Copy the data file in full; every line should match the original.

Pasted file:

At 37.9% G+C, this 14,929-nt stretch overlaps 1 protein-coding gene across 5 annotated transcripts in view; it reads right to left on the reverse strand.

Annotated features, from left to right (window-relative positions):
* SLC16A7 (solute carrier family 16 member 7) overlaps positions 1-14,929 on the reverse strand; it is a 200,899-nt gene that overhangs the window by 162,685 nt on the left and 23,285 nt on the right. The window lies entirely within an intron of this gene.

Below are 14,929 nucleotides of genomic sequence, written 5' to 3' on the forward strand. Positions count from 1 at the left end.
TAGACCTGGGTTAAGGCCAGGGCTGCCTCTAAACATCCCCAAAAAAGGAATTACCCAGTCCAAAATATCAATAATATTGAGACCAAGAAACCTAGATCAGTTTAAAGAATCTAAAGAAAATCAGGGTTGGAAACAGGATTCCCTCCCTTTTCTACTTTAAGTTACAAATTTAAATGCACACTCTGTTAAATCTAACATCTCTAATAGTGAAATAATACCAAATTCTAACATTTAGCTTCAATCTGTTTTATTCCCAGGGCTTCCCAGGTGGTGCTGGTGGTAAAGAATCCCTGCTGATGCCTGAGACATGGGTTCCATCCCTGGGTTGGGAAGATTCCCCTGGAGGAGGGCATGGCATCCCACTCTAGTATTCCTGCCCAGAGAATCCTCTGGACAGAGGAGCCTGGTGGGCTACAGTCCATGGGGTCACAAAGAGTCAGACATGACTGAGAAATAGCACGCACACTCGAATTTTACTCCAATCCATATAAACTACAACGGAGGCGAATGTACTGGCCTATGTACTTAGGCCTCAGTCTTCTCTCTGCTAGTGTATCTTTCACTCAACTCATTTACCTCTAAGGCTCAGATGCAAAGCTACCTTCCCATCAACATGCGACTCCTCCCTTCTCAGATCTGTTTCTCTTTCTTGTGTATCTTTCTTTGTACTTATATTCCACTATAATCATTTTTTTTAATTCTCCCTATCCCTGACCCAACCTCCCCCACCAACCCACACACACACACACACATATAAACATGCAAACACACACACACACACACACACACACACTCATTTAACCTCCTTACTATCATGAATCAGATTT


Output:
At 37.9% G+C, this 14,929-nt stretch overlaps 1 protein-coding gene across 5 annotated transcripts in view; it reads right to left on the reverse strand.

Annotated features, from left to right (window-relative positions):
* SLC16A7 (solute carrier family 16 member 7) overlaps positions 1-14,929 on the reverse strand; it is a 200,899-nt gene that overhangs the window by 162,685 nt on the left and 23,285 nt on the right. The window lies entirely within an intron of this gene.

Below are 14,929 nucleotides of genomic sequence, written 5' to 3' on the forward strand. Positions count from 1 at the left end.
TAGACCTGGGTTAAGGCCAGGGCTGCCTCTAAACATCCCCAAAAAAGGAATTACCCAGTCCAAAATATCAATAATATTGAGACCAAGAAACCTAGATCAGTTTAAAGAATCTAAAGAAAATCAGGGTTGGAAACAGGATTCCCTCCCTTTTCTACTTTAAGTTACAAATTTAAATGCACACTCTGTTAAATCTAACATCTCTAATAGTGAAATAATACCAAATTCTAACATTTAGCTTCAATCTGTTTTATTCCCAGGGCTTCCCAGGTGGTGCTGGTGGTAAAGAATCCCTGCTGATGCCTGAGACATGGGTTCCATCCCTGGGTTGGGAAGATTCCCCTGGAGGAGGGCATGGCATCCCACTCTAGTATTCCTGCCCAGAGAATCCTCTGGACAGAGGAGCCTGGTGGGCTACAGTCCATGGGGTCACAAAGAGTCAGACATGACTGAGAAATAGCACGCACACTCGAATTTTACTCCAATCCATATAAACTACAACGGAGGCGAATGTACTGGCCTATGTACTTAGGCCTCAGTCTTCTCTCTGCTAGTGTATCTTTCACTCAACTCATTTACCTCTAAGGCTCAGATGCAAAGCTACCTTCCCATCAACATGCGACTCCTCCCTTCTCAGATCTGTTTCTCTTTCTTGTGTATCTTTCTTTGTACTTATATTCCACTATAATCATTTTTTTTAATTCTCCCTATCCCTGACCCAACCTCCCCCACCAACCCACACACACACACACACATATAAACATGCAAACACACACACACACACACACACACACACTCATTTAACCTCCTTACTATCATGAATCAGATTT